Obedient Women Never Make History

Last night I was playing Responsible Adult again for the church teen group. One of the male Responsible Adults was telling one of the girls that the virtue of obedience is very important. Earlier in the evening he commended one of the boys for having the courage to question. The sad thing is, the male Responsible Adult probably thinks he wasn’t discriminating.

Yet another entry about church. So tell me readers, do you think church organizations are more sexist than the rest of society?

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2 Responses to Obedient Women Never Make History

  1. Susan says:

    Not true!!!! Of course you put yourself at a disadvantage by using the word “never” but I can think of literally hundreds of well documented cases where obedient women have made history. Obedience is not always the cowardly decision. Look at our best example of Mary’s fiat! It would have been so much easier for her to say, “Find someone else, please.” Instead she said, “I am the handmaiden of the Lord. Let it be done according to His will.” It should be noted, however that she did first question, “How can this be since I know not man?” She and her husband had made a vow of chastity. How could she remain obedient to her vow to God, and be obedient to his will for her to be the mother of God. Questioning is not necessarily a disobedient challenge. True questioning is a desire to gain knowledge.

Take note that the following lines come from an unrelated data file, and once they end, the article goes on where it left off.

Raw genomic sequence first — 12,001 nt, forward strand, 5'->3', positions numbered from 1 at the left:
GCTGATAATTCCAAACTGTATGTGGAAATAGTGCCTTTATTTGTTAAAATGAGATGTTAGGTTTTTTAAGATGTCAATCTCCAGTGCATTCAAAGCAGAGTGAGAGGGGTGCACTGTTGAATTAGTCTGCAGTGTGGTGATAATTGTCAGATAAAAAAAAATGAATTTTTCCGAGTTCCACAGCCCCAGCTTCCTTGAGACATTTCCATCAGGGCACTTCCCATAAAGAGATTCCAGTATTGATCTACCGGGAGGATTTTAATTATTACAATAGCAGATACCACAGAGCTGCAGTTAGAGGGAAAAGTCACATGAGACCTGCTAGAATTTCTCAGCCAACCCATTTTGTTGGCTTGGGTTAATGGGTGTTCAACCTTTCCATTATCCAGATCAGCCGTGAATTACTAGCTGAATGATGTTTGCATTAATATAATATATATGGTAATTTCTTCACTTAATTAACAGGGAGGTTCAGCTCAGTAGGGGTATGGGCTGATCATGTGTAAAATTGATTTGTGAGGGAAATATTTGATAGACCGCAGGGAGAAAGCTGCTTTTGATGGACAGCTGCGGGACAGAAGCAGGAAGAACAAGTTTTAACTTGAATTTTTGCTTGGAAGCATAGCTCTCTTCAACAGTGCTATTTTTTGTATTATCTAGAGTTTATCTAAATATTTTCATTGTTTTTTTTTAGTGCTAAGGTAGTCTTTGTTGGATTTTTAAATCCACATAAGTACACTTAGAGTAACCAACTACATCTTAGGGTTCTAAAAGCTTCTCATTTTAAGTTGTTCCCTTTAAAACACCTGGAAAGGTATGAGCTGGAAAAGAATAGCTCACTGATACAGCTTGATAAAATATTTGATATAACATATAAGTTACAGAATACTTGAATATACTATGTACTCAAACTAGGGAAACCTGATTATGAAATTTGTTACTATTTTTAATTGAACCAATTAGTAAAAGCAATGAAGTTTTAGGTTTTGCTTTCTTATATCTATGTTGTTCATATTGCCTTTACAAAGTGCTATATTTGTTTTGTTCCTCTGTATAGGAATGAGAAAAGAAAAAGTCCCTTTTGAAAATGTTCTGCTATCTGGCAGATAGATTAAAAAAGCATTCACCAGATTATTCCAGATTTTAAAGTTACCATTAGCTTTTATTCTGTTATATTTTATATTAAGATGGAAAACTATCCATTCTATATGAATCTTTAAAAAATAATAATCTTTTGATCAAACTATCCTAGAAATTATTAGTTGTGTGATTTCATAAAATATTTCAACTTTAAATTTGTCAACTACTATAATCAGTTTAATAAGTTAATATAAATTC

This “responsible adult” may have been sexist but our Church has a long history of honoring women. One only needs to look at the saints to see that obedience can make history. St. Joan of Arc may have looked like a rebel but her rise to leadership and warrior was completely through obedience. No one can say the Blessed Mother Theresa hasn’t made history. I guess the challenge is deciding Who to be obedient to. That is where one must question.

    • Susan makes a good point. One can do something obedient, while still questioning. It’s important to be picky about what/whom to obey.

      The original quote, “Well behaved women seldom make history,” by Laurel Thatcher Ulrich, was a comment on women such as Rosa Parks, Christine de Pizan, Elizabeth Cady Stanton, Harriet Tubman, Virginia Woolf. If they would have stuck to the roles society expected of women, they wouldn’t have accomplished what they did.

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